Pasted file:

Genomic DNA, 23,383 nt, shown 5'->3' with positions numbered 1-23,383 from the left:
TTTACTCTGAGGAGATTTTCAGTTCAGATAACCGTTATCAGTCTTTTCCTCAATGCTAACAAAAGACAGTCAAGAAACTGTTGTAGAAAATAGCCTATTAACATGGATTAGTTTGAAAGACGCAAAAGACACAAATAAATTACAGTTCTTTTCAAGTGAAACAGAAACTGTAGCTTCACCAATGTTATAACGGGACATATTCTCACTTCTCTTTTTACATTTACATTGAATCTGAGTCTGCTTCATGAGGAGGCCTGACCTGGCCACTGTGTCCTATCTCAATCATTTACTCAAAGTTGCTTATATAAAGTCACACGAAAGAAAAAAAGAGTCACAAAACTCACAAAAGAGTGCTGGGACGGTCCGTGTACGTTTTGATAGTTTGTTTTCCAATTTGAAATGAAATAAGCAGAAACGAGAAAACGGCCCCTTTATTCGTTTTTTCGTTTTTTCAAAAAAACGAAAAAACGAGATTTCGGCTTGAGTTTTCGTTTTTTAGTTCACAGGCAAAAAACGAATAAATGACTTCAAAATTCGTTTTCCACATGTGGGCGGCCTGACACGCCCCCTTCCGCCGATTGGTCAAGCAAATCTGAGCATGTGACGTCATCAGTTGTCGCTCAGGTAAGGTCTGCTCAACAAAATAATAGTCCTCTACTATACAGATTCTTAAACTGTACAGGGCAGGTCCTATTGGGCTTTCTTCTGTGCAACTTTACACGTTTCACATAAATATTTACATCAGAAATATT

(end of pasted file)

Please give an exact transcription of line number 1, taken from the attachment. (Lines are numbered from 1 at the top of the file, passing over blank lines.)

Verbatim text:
Genomic DNA, 23,383 nt, shown 5'->3' with positions numbered 1-23,383 from the left: